But does the principal absorption physics make sense here? Gasoline fraction (C5-C9 alkanes) absorbing lighter components C3 and C4? What is the general rule here, heavier hydrocarbons are prone to absorb lighters? I understand that with lean oil absorption, the heavier species C5-C8 are absorbed to the oil and lighters remain in the gas? But in this case, the lean oil is even heavier, consisting of C10+ molecules?

Thank you and happy new year!

Jörgen

RE: Natural gasoline absorption with... natural gasoline

In most plants, a de isohexanised gasoline stream is used as the lean oil. Since its vapor pressure is low, it has a tendency to absorb lighter (and to a smaller extent heavier) fractions till the total vapor pressure approaches the actual pressure of the system. It is easy to see this when you look at the De Priester charts for vapor pressure for light to heavy HC components found in straight run gasoline. The recovery is improved when the lean oil is lower in temperature or refrigerated. H2S tends to go along with propane if you have H2S in the rich gas feed.

There is a good worked example of this in Perry Chem Engg Handbook in the chapter on distillation which uses the simplified Kremser Brown equation to rerate the performance of a lean oil absorption column which you may find useful.

If you could enable a rich lean oil bleed before the heavy lean oil stream is introduced, this would improve recovery. Strange how the principle of operation for this plant has been compromised for the sake of mechanical simplicity.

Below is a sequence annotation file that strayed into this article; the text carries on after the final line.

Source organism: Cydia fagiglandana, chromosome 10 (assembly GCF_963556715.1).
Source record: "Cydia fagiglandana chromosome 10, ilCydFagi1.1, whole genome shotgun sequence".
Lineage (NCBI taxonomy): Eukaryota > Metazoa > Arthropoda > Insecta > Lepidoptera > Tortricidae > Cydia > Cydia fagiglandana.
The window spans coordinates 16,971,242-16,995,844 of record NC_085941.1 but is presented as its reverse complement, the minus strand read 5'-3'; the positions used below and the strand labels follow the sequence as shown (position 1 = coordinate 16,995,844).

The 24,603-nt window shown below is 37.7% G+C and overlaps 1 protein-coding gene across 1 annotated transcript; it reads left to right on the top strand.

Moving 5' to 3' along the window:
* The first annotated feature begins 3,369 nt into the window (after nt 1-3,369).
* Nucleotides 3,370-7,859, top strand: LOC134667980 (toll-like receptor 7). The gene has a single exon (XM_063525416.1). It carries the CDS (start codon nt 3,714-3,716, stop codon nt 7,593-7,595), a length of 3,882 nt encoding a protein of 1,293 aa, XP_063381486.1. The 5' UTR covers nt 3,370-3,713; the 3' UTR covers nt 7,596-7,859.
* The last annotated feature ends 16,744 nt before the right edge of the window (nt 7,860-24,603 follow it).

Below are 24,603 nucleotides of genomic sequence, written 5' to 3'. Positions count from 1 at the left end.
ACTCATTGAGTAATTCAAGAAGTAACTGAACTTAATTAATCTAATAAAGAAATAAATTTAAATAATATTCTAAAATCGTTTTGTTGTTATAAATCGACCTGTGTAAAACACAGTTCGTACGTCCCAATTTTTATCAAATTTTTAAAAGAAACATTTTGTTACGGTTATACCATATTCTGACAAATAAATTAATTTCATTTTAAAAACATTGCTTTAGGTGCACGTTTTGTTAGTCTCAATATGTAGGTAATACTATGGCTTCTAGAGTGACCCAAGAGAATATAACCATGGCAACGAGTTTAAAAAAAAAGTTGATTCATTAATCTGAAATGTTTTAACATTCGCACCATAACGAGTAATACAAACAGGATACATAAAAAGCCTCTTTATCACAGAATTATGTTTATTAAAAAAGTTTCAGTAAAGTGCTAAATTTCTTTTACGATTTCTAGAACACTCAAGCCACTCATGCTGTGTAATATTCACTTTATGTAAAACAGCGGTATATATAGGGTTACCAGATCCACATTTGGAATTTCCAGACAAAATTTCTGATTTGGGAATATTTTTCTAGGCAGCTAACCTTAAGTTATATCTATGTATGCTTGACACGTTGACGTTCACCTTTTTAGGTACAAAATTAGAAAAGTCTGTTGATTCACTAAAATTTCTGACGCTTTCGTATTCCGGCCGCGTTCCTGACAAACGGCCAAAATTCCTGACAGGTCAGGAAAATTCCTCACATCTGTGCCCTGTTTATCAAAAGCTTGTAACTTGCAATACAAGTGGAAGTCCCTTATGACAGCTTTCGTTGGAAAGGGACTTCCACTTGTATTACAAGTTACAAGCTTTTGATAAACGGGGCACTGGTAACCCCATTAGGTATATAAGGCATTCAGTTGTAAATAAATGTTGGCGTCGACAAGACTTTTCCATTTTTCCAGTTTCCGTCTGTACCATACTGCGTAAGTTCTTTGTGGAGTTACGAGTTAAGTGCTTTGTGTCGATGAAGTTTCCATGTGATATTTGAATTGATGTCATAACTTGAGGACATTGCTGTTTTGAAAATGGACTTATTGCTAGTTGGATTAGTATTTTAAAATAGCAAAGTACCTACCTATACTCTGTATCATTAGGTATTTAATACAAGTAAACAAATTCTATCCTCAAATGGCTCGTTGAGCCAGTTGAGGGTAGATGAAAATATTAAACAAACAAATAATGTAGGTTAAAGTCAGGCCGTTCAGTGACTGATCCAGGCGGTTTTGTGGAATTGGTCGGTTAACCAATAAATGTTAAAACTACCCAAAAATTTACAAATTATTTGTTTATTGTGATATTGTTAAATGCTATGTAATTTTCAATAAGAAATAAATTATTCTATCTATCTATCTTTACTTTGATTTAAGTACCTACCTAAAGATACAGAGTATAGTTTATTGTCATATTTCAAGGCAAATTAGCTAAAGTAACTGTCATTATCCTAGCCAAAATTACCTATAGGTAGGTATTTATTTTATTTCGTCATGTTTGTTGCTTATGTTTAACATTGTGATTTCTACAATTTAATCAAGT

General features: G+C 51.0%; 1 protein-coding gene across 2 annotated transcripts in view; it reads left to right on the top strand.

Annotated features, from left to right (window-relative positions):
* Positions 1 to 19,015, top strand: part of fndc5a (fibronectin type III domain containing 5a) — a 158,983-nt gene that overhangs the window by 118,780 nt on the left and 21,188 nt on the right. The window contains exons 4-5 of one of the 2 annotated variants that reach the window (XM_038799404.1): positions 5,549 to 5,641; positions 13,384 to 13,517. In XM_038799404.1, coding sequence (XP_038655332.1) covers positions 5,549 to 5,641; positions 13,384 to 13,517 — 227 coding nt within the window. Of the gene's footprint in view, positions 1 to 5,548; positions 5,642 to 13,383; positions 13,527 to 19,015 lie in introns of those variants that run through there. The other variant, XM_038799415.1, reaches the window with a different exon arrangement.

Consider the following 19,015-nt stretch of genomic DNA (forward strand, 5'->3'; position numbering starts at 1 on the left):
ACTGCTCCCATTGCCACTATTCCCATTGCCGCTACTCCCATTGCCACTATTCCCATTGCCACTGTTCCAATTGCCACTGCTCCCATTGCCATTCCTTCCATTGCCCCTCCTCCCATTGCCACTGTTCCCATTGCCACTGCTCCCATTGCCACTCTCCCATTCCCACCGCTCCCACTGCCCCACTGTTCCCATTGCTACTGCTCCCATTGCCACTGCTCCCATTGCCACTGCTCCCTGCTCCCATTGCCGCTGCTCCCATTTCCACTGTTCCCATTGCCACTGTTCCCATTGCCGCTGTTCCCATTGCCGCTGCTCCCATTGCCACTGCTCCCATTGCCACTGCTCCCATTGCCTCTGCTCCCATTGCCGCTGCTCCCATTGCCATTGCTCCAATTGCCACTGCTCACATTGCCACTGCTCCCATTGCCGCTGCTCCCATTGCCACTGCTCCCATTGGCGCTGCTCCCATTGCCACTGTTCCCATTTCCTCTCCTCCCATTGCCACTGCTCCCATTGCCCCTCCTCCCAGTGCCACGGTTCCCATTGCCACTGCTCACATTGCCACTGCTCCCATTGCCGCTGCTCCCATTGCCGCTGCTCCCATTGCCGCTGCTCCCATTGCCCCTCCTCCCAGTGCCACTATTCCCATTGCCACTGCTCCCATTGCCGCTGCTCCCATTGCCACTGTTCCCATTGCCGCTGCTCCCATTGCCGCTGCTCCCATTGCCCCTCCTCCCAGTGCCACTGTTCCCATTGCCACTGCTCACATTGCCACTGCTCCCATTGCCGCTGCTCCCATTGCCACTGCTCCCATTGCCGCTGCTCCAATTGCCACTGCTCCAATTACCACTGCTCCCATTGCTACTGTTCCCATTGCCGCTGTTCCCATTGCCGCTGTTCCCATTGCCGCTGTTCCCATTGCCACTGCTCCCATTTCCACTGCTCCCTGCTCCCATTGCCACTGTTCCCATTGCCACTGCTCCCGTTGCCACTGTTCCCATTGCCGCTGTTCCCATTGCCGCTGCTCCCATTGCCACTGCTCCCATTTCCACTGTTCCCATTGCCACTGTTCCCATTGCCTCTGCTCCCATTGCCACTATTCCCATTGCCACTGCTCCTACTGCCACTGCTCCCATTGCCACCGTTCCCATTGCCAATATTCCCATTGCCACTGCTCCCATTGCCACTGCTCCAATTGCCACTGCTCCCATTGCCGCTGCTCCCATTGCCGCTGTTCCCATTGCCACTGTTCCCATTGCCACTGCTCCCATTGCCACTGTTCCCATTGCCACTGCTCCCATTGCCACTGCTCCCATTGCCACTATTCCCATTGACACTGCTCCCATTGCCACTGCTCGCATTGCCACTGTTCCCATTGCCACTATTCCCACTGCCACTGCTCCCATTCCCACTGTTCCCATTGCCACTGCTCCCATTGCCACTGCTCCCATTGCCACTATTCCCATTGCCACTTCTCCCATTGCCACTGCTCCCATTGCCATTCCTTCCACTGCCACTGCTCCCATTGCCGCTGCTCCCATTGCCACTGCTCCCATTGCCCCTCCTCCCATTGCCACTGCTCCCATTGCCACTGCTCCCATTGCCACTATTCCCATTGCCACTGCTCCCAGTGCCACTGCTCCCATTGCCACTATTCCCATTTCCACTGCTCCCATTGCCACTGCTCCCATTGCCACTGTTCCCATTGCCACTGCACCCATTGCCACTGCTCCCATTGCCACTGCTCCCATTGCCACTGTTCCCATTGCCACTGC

Happy New Year to you also.

RE: Natural gasoline absorption with... natural gasoline

(OP)
So basically my system can be called a lean oil system, since gasoline is used in most lean oil systems?

Okay, I will try to find the Perry handbook.

Do you know anything about the influence of gas-to-lean oil ratio in the absorber. Can it be that if there is too much gas flow, absorption isnt functioning, but with lowering the gas flowrate, it starts to function? In the current system there is no option to control the gas flowrate to absorber. My idea was to build a bypass pipe with a valve, to bypass some gas and control the amount of gas sent to column, and then just experiment with different flowrates. Does it make sense?
Also the column dimensions could be incorrect, like too small diameter and therefore too high gas velocity... the diameter is 1 m, height 5,5 m, 9 trays (valve), gas flowrate ca 5000 Nm3/h (ca 7000 kg/h), gasoline (absorbent) DESIGN flowrate 14 t/h.

Thank you!

Jörgen

RE: Natural gasoline absorption with... natural gasoline

The required gas to lean oil ratio would depend on a lot of factors, some of which are:
a)Desired recovery ratio for C3 and C4
b)Absorber temp and pressure
c)No. of trays in the column
d)Amount of light ends in the lean oil
e)To a smaller extent, the tray efficiency

Details on these may all be found in the chapters on distillation and gas absorption in Perry.
Typically, one would try to keep the tray hydraulic operating point at 70% ( max 80%) or so of flooding limit for non foaming / non fouling applications - from this, you'll know if the vapor velocity through the column is acceptable. Details on calculating the flood factor (with the Eckhart charts) are also in Perry and will depend on the type of trays you've got.

You'll find details on many of these not only in Perry, but also in other mass transfer texts like Treybal.